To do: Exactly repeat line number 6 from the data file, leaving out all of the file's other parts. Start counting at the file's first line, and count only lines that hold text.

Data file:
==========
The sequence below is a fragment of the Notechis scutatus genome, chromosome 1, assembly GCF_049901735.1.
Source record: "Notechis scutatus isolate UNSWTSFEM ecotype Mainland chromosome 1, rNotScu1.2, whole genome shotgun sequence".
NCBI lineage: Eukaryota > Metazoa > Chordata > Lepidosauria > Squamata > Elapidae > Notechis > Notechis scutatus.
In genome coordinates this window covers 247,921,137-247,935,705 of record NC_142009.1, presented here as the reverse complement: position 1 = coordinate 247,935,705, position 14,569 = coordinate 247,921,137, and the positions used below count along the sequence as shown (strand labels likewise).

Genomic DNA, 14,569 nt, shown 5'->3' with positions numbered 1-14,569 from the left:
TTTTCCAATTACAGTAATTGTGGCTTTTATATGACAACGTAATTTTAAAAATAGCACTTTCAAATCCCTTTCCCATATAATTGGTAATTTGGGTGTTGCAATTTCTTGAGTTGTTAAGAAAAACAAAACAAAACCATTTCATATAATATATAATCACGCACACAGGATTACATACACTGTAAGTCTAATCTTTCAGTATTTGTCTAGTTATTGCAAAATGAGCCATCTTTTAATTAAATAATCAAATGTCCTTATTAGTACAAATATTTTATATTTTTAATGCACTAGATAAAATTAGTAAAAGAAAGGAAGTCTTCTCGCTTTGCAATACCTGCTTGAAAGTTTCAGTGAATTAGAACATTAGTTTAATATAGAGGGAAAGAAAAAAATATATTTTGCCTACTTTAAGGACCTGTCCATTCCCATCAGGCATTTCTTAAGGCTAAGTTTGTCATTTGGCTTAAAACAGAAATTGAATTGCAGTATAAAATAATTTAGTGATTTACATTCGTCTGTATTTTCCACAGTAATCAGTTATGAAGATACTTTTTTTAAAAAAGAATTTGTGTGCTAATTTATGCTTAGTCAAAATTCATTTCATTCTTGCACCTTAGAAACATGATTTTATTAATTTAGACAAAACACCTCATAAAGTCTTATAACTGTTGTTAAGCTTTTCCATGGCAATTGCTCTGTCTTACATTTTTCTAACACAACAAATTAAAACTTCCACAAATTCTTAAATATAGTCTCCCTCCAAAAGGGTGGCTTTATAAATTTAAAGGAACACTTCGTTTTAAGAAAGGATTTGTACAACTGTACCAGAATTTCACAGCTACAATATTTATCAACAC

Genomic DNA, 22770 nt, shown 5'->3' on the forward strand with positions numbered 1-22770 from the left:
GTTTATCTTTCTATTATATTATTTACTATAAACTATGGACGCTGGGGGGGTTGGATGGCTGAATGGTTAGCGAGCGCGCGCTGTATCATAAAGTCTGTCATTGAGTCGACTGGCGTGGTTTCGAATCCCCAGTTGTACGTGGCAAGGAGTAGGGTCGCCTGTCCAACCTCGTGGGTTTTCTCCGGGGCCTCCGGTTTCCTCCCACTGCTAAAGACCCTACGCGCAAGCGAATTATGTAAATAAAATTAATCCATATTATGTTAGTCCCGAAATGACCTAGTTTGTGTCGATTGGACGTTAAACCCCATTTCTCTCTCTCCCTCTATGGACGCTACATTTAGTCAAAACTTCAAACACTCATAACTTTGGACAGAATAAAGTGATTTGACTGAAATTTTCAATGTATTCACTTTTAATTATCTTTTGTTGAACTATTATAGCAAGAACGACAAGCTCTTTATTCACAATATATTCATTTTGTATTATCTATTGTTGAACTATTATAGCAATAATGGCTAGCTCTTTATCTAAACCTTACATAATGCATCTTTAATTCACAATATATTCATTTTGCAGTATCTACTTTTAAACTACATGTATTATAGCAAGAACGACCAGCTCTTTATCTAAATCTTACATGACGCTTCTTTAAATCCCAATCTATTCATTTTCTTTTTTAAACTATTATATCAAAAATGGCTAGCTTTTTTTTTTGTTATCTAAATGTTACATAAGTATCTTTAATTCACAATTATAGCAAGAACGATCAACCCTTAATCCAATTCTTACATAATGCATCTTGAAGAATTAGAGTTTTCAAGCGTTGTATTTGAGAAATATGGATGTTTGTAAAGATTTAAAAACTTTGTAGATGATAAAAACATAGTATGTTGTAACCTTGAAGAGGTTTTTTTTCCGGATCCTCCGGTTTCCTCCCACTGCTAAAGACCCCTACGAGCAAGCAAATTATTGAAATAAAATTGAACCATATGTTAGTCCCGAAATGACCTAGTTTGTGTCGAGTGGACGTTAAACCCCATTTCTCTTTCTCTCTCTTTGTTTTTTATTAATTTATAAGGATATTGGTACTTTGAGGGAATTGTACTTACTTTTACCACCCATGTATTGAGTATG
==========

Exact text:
TTTTCCAATTACAGTAATTGTGGCTTTTATATGACAACGTAATTTTAAAAATAGCACTTTCAAATCCCTTTCCCATATAATTGGTAATTTGGGTGTTGCAATTTCTTGAGTTGTTAAGAAAAACAAAACAAAACCATTTCATATAATATATAATCACGCACACAGGATTACATACACTGTAAGTCTAATCTTTCAGTATTTGTCTAGTTATTGCAAAATGAGCCATCTTTTAATTAAATAATCAAATGTCCTTATTAGTACAAATATTTTATATTTTTAATGCACTAGATAAAATTAGTAAAAGAAAGGAAGTCTTCTCGCTTTGCAATACCTGCTTGAAAGTTTCAGTGAATTAGAACATTAGTTTAATATAGAGGGAAAGAAAAAAATATATTTTGCCTACTTTAAGGACCTGTCCATTCCCATCAGGCATTTCTTAAGGCTAAGTTTGTCATTTGGCTTAAAACAGAAATTGAATTGCAGTATAAAATAATTTAGTGATTTACATTCGTCTGTATTTTCCACAGTAATCAGTTATGAAGATACTTTTTTTAAAAAAGAATTTGTGTGCTAATTTATGCTTAGTCAAAATTCATTTCATTCTTGCACCTTAGAAACATGATTTTATTAATTTAGACAAAACACCTCATAAAGTCTTATAACTGTTGTTAAGCTTTTCCATGGCAATTGCTCTGTCTTACATTTTTCTAACACAACAAATTAAAACTTCCACAAATTCTTAAATATAGTCTCCCTCCAAAAGGGTGGCTTTATAAATTTAAAGGAACACTTCGTTTTAAGAAAGGATTTGTACAACTGTACCAGAATTTCACAGCTACAATATTTATCAACAC